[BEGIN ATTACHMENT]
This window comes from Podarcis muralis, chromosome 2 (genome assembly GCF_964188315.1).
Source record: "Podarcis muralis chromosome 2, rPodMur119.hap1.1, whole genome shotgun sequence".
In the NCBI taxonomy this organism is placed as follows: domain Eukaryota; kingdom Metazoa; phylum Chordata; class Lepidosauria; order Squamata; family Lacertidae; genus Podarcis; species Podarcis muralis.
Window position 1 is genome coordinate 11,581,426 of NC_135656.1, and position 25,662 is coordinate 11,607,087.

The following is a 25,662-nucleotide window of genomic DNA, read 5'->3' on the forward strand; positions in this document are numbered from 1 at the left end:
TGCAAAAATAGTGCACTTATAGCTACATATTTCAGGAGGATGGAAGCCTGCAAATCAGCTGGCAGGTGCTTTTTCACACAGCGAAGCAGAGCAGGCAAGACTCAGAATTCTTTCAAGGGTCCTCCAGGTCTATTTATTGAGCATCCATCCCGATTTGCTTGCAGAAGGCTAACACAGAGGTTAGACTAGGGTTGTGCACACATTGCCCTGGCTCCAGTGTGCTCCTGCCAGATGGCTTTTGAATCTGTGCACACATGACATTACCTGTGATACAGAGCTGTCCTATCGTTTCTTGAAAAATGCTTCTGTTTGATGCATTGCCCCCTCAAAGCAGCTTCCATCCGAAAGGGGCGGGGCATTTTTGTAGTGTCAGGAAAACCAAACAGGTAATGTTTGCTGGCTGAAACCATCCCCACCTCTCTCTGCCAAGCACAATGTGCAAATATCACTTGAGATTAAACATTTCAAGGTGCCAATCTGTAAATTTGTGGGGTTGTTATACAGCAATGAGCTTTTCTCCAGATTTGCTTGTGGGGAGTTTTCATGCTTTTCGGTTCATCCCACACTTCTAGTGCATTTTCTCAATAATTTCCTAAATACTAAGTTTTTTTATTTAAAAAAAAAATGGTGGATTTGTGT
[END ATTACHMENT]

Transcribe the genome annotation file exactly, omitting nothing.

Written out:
This window comes from Podarcis muralis, chromosome 2 (genome assembly GCF_964188315.1).
Source record: "Podarcis muralis chromosome 2, rPodMur119.hap1.1, whole genome shotgun sequence".
In the NCBI taxonomy this organism is placed as follows: domain Eukaryota; kingdom Metazoa; phylum Chordata; class Lepidosauria; order Squamata; family Lacertidae; genus Podarcis; species Podarcis muralis.
Window position 1 is genome coordinate 11,581,426 of NC_135656.1, and position 25,662 is coordinate 11,607,087.

The following is a 25,662-nucleotide window of genomic DNA, read 5'->3' on the forward strand; positions in this document are numbered from 1 at the left end:
TGCAAAAATAGTGCACTTATAGCTACATATTTCAGGAGGATGGAAGCCTGCAAATCAGCTGGCAGGTGCTTTTTCACACAGCGAAGCAGAGCAGGCAAGACTCAGAATTCTTTCAAGGGTCCTCCAGGTCTATTTATTGAGCATCCATCCCGATTTGCTTGCAGAAGGCTAACACAGAGGTTAGACTAGGGTTGTGCACACATTGCCCTGGCTCCAGTGTGCTCCTGCCAGATGGCTTTTGAATCTGTGCACACATGACATTACCTGTGATACAGAGCTGTCCTATCGTTTCTTGAAAAATGCTTCTGTTTGATGCATTGCCCCCTCAAAGCAGCTTCCATCCGAAAGGGGCGGGGCATTTTTGTAGTGTCAGGAAAACCAAACAGGTAATGTTTGCTGGCTGAAACCATCCCCACCTCTCTCTGCCAAGCACAATGTGCAAATATCACTTGAGATTAAACATTTCAAGGTGCCAATCTGTAAATTTGTGGGGTTGTTATACAGCAATGAGCTTTTCTCCAGATTTGCTTGTGGGGAGTTTTCATGCTTTTCGGTTCATCCCACACTTCTAGTGCATTTTCTCAATAATTTCCTAAATACTAAGTTTTTTTATTTAAAAAAAAAATGGTGGATTTGTGT